Thursday, September 29, 2011

Connecting with readers...

Many times I'm on a blog or a writer's webpage and am amazed that I can't easily find out how to get in touch with them. Some have forms where you can leave a message, but to be honest I'm put off by them. Why can't I just send them an email? I don't understand why authors put a barrier between themselves and others. So today I'm going to mention some tips to make sure you are easy to reach.
  • You may notice a series of buttons at the top of this post. They are "quick links" to all the important places that are relevant for me: The Ridan Publishing site, a link to send me email, the "first page" of my blog, twitter, facebook, my inperson meetup group, and a link so they can sign up for my newsletter. These "button bars" ideally should show up at the top and bottom of every post you make. That way if someone is reading your post and like it and want to reach you, they are just one click away. This is something I should have been doing (even I am neglectful of good practices sometime) so you'll see them from now on.

  • Contact page - Every blog should have a "contact page" If you've used up all your tabs then make your "About me" also your contact page. When someone arrives at the page then don't present them with a form, instead give them a table of ways to reach you (see my contact page for an example)

  • List all your platforms. Think about all the places you interact do you have a goodreads group? Then you should add that as well. What about a forum? Better get a link for that one as well.

  • Do you have a link to your contact information as a signature line when you post to someone else's blog? No? If you are out there interacting and people like what you're saying why are you making it difficult for them to find you?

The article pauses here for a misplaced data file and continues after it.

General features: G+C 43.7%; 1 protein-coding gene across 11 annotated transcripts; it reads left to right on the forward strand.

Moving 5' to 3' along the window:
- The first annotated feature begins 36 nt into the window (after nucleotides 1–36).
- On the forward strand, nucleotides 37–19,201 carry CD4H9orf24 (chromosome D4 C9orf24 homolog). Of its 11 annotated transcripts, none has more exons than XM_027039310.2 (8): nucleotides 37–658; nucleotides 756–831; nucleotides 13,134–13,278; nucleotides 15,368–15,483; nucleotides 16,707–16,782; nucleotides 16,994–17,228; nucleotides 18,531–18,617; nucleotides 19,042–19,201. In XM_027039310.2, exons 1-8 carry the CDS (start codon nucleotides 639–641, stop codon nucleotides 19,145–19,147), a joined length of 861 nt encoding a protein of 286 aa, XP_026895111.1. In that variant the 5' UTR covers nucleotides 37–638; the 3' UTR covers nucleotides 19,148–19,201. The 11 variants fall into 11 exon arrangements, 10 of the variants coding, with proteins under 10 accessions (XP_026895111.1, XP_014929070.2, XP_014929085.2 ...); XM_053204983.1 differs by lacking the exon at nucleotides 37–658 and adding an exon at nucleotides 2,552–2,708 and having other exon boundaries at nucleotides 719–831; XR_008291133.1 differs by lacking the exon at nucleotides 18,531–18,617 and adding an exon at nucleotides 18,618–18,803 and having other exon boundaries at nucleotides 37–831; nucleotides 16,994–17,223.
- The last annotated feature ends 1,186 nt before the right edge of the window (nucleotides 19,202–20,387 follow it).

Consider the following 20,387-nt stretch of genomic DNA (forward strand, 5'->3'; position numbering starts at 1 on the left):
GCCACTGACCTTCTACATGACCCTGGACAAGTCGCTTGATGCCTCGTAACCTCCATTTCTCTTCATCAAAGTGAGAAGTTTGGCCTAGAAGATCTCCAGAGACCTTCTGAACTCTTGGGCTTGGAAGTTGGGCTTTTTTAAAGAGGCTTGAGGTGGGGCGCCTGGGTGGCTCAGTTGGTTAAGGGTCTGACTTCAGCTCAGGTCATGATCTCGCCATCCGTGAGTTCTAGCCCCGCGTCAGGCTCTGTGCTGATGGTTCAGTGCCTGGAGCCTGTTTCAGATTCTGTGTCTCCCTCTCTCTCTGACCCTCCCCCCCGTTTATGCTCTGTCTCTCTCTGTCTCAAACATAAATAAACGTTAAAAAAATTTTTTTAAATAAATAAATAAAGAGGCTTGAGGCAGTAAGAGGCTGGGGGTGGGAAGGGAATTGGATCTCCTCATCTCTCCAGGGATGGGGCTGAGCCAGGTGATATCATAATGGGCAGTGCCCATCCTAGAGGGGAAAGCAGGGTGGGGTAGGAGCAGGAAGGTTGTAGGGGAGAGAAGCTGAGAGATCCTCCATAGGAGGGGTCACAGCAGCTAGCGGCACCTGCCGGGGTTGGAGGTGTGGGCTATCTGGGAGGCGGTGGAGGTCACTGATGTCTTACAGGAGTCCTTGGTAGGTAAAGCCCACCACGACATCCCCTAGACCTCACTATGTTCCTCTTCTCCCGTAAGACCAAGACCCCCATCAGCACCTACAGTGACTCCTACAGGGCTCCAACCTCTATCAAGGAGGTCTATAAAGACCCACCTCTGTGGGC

For those who would like to make a button bar similar to the one I'm using I'll give you a helping hand.
  • Getting buttons to line up is really quite easy if you use a table. I'll show you how in a minute

  • Sometimes making the graphics can be a challenge - So I'll let you use mine. If you want to make ones of your own make the "colored portion" 41 x 41 and then but a 1 pixel white border around them so that they are 43 x 43 and then all your buttons will be the same size.

  • You'll need to know how to add .html code to your site or your blog. I use blogger and as I type there are two tabs "compose" that shows how the post will look and "edit html" which shows the "code" that is a combination of commands (enclosed by <> symbols) and the text.
Let's look at the code to make the button bars. NOTE: If I put the code in "exactly" then you'd see the "results rather than the code" so in the example below I'm going to use square brackets ([ ]) as a replacement for the pointy brackets (< >). If you copy/paste this code be sure to do a global search and replace first.

[p][table align="left" border="0"][tbody][tr][td][a href="" target="_blank"][img src="" border="0" /][/a][/td][td][a href="" target="_blank"][img src="" border="0" /][/a][/td][td][a href="" target="_blank"][img src="" border="0" /][/a][/td][td][a href="" target="_blank"][img src="" border="0" /][/a][/td][td][a href="" target="_blank"][img src="" border="0" /][/a][/td][/tr][/tbody][/table][/p][br/][br/]

Don't worry if this looks like complete nonsense, we'll be going through it step by step.
  • The first thing to realize about .html is most commands have a start and stop. The stop is designated by and the stop by . These will always appear in pairs.

  • In some cases a command may have a start and stop in a single command and that is shown by
Let's look at the various commands used in this snippet.
  • p - is used to denote paragraph begin/end
  • table - is used to indicate the start/end of a table
  • tbody - is used to indicate the body of a table